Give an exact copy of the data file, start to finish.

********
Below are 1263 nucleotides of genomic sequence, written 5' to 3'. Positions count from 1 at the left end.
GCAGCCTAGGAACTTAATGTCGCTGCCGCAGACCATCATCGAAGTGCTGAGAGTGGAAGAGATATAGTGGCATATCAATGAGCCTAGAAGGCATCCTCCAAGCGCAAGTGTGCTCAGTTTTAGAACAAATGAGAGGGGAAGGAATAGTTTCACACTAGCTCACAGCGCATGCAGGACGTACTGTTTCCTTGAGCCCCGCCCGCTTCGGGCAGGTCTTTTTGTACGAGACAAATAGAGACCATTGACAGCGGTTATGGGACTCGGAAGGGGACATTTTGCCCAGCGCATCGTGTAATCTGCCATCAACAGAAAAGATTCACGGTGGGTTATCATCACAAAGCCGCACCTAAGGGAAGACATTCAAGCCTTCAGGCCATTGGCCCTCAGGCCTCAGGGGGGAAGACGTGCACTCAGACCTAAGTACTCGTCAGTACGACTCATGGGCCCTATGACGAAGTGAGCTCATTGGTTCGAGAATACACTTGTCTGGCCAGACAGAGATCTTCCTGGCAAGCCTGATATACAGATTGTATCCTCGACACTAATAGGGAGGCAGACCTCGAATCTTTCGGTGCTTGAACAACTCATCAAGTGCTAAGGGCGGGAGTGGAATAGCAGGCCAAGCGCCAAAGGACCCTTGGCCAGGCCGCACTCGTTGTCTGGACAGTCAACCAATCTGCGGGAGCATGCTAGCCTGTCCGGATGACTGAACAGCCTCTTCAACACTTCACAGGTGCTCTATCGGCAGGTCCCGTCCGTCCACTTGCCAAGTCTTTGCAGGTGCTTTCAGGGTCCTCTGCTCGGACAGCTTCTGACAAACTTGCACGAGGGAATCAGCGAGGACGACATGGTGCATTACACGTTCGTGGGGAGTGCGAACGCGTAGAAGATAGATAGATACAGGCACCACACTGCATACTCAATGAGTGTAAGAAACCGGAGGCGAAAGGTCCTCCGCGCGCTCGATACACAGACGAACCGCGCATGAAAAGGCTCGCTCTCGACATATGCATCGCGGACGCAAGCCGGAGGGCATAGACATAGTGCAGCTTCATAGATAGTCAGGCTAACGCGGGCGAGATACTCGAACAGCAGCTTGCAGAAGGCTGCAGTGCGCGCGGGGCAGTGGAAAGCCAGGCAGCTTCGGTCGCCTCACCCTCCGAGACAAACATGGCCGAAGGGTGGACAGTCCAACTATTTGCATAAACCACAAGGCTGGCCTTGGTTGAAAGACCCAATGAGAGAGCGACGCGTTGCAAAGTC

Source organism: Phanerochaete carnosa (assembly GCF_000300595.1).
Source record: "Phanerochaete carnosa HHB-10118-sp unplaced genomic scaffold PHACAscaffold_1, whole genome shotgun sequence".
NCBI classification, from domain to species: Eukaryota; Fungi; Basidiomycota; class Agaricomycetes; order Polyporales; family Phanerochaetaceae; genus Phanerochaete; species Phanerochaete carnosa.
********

Below are 1263 nucleotides of genomic sequence, written 5' to 3'. Positions count from 1 at the left end.
GCAGCCTAGGAACTTAATGTCGCTGCCGCAGACCATCATCGAAGTGCTGAGAGTGGAAGAGATATAGTGGCATATCAATGAGCCTAGAAGGCATCCTCCAAGCGCAAGTGTGCTCAGTTTTAGAACAAATGAGAGGGGAAGGAATAGTTTCACACTAGCTCACAGCGCATGCAGGACGTACTGTTTCCTTGAGCCCCGCCCGCTTCGGGCAGGTCTTTTTGTACGAGACAAATAGAGACCATTGACAGCGGTTATGGGACTCGGAAGGGGACATTTTGCCCAGCGCATCGTGTAATCTGCCATCAACAGAAAAGATTCACGGTGGGTTATCATCACAAAGCCGCACCTAAGGGAAGACATTCAAGCCTTCAGGCCATTGGCCCTCAGGCCTCAGGGGGGAAGACGTGCACTCAGACCTAAGTACTCGTCAGTACGACTCATGGGCCCTATGACGAAGTGAGCTCATTGGTTCGAGAATACACTTGTCTGGCCAGACAGAGATCTTCCTGGCAAGCCTGATATACAGATTGTATCCTCGACACTAATAGGGAGGCAGACCTCGAATCTTTCGGTGCTTGAACAACTCATCAAGTGCTAAGGGCGGGAGTGGAATAGCAGGCCAAGCGCCAAAGGACCCTTGGCCAGGCCGCACTCGTTGTCTGGACAGTCAACCAATCTGCGGGAGCATGCTAGCCTGTCCGGATGACTGAACAGCCTCTTCAACACTTCACAGGTGCTCTATCGGCAGGTCCCGTCCGTCCACTTGCCAAGTCTTTGCAGGTGCTTTCAGGGTCCTCTGCTCGGACAGCTTCTGACAAACTTGCACGAGGGAATCAGCGAGGACGACATGGTGCATTACACGTTCGTGGGGAGTGCGAACGCGTAGAAGATAGATAGATACAGGCACCACACTGCATACTCAATGAGTGTAAGAAACCGGAGGCGAAAGGTCCTCCGCGCGCTCGATACACAGACGAACCGCGCATGAAAAGGCTCGCTCTCGACATATGCATCGCGGACGCAAGCCGGAGGGCATAGACATAGTGCAGCTTCATAGATAGTCAGGCTAACGCGGGCGAGATACTCGAACAGCAGCTTGCAGAAGGCTGCAGTGCGCGCGGGGCAGTGGAAAGCCAGGCAGCTTCGGTCGCCTCACCCTCCGAGACAAACATGGCCGAAGGGTGGACAGTCCAACTATTTGCATAAACCACAAGGCTGGCCTTGGTTGAAAGACCCAATGAGAGAGCGACGCGTTGCAAAGTC

Source organism: Phanerochaete carnosa (assembly GCF_000300595.1).
Source record: "Phanerochaete carnosa HHB-10118-sp unplaced genomic scaffold PHACAscaffold_1, whole genome shotgun sequence".
NCBI classification, from domain to species: Eukaryota; Fungi; Basidiomycota; class Agaricomycetes; order Polyporales; family Phanerochaetaceae; genus Phanerochaete; species Phanerochaete carnosa.